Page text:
An underground advert seeking help in developing a file-encrypting ransomware kit that might be sold for just $100 a go sparked something of a panic on the interwebs this week.
But security watchers are yet to see any samples of the so-called Prison Locker ransomware, leading at least two security firms to characterise the threat as intangible and overhyped.
Security researchers at MalwareMustDie posted a blog entry last Friday featuring screenshots from underground forums where a malign coder sought help to develop a file-encrypting ransomware creation kit.
There was no hard evidence of anything beyond a project in progress which may or may not come to fruition. Nonetheless, the post sparked plenty of excitable headlines about how the "Prison Locker virus threatens to flood the market" and how the threat is supposedly "bigger and meaner" than CryptoLocker.
CryptoLocker, the infamous Bitcoin-demanding ransomware menace, has infected as many as a quarter of a million machines since it first surfaced last September, according to research from Dell SecureWorks’ Counter Threat Unit. Earlier versions of CryptoLocker typically arrived in email as an executable file disguised as a PDF, packed into a .zip attachment, while more recent variants have gained the capability to spread like a worm across infected USB devices.
File-encrypted ransomware is a lucrative and now proven type of cybercrime and there's little doubt we'll see more copycats in this area, perhaps even strains that infect computers which aren't running Windows. But it's a leap of faith to imagine that the Prison Locker toolkit will deliver this nightmare scenario, especially at the ridiculously low prices quoted: far below the $1,000s in typical costs to buy malware creation kits through underground forums.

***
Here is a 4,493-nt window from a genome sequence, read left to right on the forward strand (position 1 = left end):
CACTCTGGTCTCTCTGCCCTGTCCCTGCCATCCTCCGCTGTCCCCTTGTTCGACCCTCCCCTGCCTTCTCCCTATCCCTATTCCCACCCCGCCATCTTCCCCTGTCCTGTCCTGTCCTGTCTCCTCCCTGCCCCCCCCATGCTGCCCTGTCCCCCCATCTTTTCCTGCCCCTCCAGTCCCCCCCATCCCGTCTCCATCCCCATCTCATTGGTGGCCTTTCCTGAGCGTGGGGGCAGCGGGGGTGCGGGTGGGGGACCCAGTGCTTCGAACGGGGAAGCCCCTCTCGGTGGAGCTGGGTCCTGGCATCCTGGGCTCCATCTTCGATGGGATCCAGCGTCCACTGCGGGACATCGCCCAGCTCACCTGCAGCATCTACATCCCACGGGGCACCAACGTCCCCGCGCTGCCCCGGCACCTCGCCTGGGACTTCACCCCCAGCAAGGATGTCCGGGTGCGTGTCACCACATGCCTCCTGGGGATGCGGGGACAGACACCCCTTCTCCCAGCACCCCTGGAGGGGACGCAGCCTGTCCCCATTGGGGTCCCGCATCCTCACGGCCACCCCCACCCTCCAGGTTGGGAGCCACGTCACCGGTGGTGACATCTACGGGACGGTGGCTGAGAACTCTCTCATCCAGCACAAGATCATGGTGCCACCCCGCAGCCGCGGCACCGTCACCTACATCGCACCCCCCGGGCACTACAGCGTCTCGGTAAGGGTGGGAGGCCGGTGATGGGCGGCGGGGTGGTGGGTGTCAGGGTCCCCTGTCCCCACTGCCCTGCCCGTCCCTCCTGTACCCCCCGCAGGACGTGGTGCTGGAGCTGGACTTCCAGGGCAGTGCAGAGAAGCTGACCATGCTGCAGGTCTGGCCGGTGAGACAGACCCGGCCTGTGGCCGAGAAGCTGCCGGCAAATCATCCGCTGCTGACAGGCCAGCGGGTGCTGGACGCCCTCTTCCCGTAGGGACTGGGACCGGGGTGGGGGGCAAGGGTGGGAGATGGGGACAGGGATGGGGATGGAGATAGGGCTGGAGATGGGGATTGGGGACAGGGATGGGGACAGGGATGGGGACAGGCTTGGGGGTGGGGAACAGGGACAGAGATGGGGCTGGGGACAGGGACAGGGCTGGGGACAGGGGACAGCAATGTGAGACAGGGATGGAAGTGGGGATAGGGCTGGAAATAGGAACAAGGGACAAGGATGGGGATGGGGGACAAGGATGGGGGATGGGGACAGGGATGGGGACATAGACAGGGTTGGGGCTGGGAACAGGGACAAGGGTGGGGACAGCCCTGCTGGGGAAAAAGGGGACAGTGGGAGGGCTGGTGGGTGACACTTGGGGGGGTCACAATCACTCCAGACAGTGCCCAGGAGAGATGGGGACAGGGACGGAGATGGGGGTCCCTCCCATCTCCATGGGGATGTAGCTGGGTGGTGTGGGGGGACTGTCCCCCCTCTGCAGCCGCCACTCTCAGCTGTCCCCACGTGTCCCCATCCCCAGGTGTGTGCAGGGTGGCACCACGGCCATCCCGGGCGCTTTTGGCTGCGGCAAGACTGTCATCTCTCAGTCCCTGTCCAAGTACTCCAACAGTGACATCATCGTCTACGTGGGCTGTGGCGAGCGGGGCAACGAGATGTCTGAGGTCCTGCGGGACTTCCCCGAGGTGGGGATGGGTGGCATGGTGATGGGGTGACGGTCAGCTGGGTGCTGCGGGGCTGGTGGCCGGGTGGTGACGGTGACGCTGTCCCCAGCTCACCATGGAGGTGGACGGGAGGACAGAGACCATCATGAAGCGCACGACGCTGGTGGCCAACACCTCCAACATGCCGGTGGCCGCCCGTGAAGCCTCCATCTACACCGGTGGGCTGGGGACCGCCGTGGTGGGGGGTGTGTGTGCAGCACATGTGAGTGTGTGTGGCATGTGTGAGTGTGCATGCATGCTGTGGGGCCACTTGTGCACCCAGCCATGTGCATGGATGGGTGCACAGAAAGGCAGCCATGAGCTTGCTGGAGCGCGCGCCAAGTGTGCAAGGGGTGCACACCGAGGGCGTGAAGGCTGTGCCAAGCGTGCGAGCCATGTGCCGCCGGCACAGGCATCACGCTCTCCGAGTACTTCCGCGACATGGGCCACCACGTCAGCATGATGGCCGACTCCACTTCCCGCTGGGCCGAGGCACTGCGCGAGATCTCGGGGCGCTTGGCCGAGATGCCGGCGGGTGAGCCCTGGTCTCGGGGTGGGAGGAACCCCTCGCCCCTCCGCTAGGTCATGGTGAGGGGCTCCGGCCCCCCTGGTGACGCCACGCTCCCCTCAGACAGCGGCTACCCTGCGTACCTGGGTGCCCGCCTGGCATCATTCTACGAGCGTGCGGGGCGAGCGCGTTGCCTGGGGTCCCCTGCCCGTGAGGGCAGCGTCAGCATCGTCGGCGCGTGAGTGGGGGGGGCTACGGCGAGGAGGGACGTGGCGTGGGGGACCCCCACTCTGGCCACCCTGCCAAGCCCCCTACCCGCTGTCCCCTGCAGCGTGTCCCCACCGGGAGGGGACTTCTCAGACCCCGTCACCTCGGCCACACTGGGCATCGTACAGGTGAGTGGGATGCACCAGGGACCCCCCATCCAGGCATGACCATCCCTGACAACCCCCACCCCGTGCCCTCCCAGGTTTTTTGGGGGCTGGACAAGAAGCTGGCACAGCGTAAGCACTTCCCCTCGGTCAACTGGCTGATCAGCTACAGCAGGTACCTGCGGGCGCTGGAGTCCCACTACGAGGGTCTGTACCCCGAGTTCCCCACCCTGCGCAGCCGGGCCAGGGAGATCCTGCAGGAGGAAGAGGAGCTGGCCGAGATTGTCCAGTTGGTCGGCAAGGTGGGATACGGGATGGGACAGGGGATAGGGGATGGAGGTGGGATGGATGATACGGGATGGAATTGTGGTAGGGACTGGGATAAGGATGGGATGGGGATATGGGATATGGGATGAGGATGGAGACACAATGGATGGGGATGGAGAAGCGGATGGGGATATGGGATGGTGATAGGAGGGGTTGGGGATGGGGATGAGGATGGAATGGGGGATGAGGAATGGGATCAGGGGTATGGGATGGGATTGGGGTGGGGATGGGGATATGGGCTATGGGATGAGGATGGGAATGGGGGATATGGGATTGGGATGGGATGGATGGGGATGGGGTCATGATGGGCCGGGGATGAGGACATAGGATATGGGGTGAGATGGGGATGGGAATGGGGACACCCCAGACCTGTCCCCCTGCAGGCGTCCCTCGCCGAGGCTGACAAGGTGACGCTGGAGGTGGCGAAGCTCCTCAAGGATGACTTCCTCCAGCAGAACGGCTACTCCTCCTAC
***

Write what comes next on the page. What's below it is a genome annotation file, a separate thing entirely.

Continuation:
The Prison Locker ransomware kit plot may or may not be a genuine malware development project. MalwareMustDie only offered up the screenshots of suspicious activity on underground forums as something for security researchers to be aware of and (primarily) as something that law enforcement might want to investigate.
But in the absence of any malware created by the toolkit – or even anything much beyond a basic plan – fears about Prison Locker, cooked up by normally reliable media outlets rather than MalwareMustDie directly, are something of a phantom menace perhaps akin to worrying about a possible volcano eruption in the midst of widespread damage caused by flooding.
Researchers at security tools firm AlienVault and web and email security firm AppRiver's researchers both downplayed the threat posed by Prison Locker, which has yet to to result in any real world threat – and, perhaps, never will.
Jaime Blasco, director at AlienVault Labs, commented: "Based on the research I did on this and checking my sources, most of PowerLocker/PrisonLocker is a hype since the only information available is a guy that is supposedly developing this new ransomware – but it is not still ready. We don't know the status of the project but one thing is clear: there are no samples available of this threat."
Troy Gill, a security analyst at AppRiver, added: "I don’t think that this kit has been put into use yet, however it is quite concerning, since we have seen how widespread kits have become for cybercriminals. Of course just like Cryptolocker, the best way to protect your data is a cold back-up. As long as offline backups are made regularly, the damage inflicted by this malware will be minimal." ®
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